Amateur radio tower install – Part 1

On September 11, 2013, in Uncategorized, by wx4sno

40' of Rohn 25G tower

Several weeks ago I was fortunate enough to find a used Rohn 25G radio tower from a guy up the road just over the state line in West Virginia.  Originally a 40′ tower, the owner was left with it after the telecommunications company had no further use for it.  Loaded with a half-dozen large antennas, he used a torch and cut it off and let it fall.  After selling off the antennas, he posted the tower on Craigslist, which is where I found it after seeing the prices for a brand new tower ($600+).  After driving up towards Bluefield and seeing the tower first-hand, I knew right then and there that I wanted it.

The owner said they installed it right after hurricane Hugo came through (1989) and around the time of the big east coast snow storm (Storm of the Century, 1993), which would make it at least 20 years old.  It was still in great condition and no rust, thank’s in part to Rohn’s ability to produce rugged and reliable products.  I figured I would paint it after I bought it anyway which would help preserve it even longer.  The guy said it was installed free-standing in concrete with a base 30″W x 30″L x 30″D, which is less than a cubic yard of concrete.   Rohn recommends over a cubic yard of concrete for un-guyed towers (4′x4′x4′), so how it survived with such a load of antennas is unreal.  Still, I believe Rohn’s specs are way over estimated to provide headroom…even  30″ cubed is a lot of concrete…one (1) ton to be exact!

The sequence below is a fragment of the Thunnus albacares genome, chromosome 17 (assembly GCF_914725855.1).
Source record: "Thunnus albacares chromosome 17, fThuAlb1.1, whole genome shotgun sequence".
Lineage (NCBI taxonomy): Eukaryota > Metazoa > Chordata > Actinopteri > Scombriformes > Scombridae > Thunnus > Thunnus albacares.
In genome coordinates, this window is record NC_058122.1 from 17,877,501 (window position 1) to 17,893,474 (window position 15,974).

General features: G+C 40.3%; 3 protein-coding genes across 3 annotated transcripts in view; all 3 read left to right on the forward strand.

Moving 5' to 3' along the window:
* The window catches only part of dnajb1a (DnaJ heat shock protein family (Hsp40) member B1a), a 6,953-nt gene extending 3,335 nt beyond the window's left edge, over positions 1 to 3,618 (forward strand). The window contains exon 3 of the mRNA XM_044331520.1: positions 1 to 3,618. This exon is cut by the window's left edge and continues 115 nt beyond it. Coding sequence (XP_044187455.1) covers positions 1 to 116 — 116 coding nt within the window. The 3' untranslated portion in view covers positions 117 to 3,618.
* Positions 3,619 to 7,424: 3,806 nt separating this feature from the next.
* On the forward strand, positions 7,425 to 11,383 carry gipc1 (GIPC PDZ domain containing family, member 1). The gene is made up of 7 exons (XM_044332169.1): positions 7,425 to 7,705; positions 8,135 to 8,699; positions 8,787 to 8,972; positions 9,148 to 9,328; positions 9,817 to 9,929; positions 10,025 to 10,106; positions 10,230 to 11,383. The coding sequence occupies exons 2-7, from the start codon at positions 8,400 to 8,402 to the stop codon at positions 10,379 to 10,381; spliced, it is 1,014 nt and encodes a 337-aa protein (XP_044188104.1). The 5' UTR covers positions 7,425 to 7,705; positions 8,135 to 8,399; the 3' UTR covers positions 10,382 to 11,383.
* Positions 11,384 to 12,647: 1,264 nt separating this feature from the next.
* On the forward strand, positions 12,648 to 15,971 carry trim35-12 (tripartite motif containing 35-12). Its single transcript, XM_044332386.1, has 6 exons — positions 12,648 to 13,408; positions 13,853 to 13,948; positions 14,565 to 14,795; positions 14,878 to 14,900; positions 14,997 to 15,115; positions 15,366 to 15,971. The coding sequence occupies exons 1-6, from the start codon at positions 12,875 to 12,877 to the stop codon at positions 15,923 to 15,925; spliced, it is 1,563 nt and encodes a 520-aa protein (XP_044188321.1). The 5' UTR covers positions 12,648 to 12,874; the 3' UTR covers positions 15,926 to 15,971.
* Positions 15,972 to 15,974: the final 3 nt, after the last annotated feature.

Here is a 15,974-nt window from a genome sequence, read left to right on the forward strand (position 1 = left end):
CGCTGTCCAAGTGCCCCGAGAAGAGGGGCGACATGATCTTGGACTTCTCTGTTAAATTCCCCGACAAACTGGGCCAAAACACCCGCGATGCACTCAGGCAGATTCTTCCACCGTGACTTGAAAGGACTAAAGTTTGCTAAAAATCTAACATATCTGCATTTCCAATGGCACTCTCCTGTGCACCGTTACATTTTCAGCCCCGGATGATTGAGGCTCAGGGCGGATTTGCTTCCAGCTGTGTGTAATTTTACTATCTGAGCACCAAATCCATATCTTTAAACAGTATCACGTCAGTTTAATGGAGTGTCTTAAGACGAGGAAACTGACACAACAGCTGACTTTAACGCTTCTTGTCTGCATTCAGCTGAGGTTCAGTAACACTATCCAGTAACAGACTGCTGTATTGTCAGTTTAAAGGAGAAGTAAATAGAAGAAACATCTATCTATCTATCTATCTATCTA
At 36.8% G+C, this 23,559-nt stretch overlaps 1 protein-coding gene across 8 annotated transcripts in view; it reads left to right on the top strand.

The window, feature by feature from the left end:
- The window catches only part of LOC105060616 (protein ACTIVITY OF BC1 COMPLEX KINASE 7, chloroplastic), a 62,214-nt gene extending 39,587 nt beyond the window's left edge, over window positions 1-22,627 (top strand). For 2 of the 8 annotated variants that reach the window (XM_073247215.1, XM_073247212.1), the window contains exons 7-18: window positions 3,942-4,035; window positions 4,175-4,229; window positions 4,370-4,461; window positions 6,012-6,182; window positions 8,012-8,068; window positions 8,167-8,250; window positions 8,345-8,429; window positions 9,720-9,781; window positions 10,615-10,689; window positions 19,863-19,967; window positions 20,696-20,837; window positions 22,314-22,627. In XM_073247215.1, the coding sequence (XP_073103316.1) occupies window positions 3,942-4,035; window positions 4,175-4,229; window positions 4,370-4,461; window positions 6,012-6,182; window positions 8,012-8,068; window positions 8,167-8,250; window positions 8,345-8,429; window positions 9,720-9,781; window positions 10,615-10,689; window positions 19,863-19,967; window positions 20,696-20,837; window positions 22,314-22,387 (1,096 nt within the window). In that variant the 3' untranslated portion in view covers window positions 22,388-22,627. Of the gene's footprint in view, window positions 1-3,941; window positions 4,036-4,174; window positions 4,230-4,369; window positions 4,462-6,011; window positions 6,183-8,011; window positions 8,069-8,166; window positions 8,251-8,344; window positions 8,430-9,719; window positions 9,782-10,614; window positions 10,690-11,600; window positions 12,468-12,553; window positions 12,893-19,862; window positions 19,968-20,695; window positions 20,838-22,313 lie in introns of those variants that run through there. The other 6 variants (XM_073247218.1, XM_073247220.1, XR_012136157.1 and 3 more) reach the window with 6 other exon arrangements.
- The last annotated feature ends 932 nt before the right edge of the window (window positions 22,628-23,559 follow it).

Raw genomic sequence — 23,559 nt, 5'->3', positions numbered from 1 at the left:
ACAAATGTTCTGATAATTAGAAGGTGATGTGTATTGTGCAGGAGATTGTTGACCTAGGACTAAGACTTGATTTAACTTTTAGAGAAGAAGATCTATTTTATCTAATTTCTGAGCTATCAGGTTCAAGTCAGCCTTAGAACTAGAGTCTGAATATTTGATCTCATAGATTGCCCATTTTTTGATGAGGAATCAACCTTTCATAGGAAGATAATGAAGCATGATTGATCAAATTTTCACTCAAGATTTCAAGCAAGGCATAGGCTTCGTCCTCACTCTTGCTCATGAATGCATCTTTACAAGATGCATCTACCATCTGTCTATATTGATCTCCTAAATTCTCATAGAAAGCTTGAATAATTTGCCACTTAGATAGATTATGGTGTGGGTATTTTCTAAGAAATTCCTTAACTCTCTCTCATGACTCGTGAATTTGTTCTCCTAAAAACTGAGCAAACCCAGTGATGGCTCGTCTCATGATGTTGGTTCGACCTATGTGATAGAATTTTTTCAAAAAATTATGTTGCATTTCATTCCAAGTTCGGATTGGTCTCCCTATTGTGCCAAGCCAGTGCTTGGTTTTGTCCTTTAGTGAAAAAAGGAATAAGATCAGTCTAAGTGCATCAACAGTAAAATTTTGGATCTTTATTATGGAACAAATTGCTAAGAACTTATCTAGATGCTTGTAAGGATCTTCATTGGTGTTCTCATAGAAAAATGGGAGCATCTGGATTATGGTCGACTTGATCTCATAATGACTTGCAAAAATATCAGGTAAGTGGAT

Painted tower sections

After getting the sections home, a few days later I pressure-washed and painted them.  I ordered some expensive paint designed specifically for towers made of galvanized steel and went to work.  Since this is a communications tower, I figured I’d go the traditional route and paint it the standard tower colors, orange and white.  The FCC has guidelines for tower marking and lighting, so I went by those.

The next step was ordering supplies and digging the hole for the base.  I decided I would go with a cubic yard of concrete, which is 3′ x 3′ x 3′ for a total weight of 3,280 pounds.  After taking a couple days to dig the hole by hand, I then used a mechanical mixer to mix the 40 bags of concrete.

Tower base and leveled form

While the concrete base was hardening, I decided to order some additional supplies for the new weather station.  I went with a wireless Davis Vantage Pro2 and also bought a soil moisture/temperature station to go along with it.  After I get the tower installed, I’ll then have to take some time to unbox  everything and get it installed.

Tower base after pouring

In the meantime, I went ahead and installed the grounding system for the tower.  I used 2″ flat copper connected to several ground rods around the tower.  The rods are spaced at 8′ and 24′ from each of the tower’s legs with the copper straps connecting them to the legs.  For one of the legs, I used regular round copper wire which then runs down the hill to the house’s central ground and to my cable entrance panel on the side of the house.  Expensive…but I believe it was worth it.  I’ll have all my cables grounded to this setup thanks to a second entrance panel that’s going to be mounted on the tower.  Inside the entrance panel are bus bars for grounding the coax from the antennas, as well as a ground setup for the anemometer and one for the scanner/weather band antenna that I’ll be installing.

Tower's entrance panel

So, that’s where I am right now.  I’ve got the tower sections assembled and just need to mount the antennas and install the coax.  The coax is due to arrive tomorrow; after that, my dad, father-in-law, and brother-in-law are coming over Saturday morning to help hoist the tower into position.  That’s going to be the tricky part…if we can get it done easily, I’ll be ecstatic.  I’ll add another post on this after I get the tower setup on Saturday.

 

 

 

 

 

 

 

 

 

 

 

 

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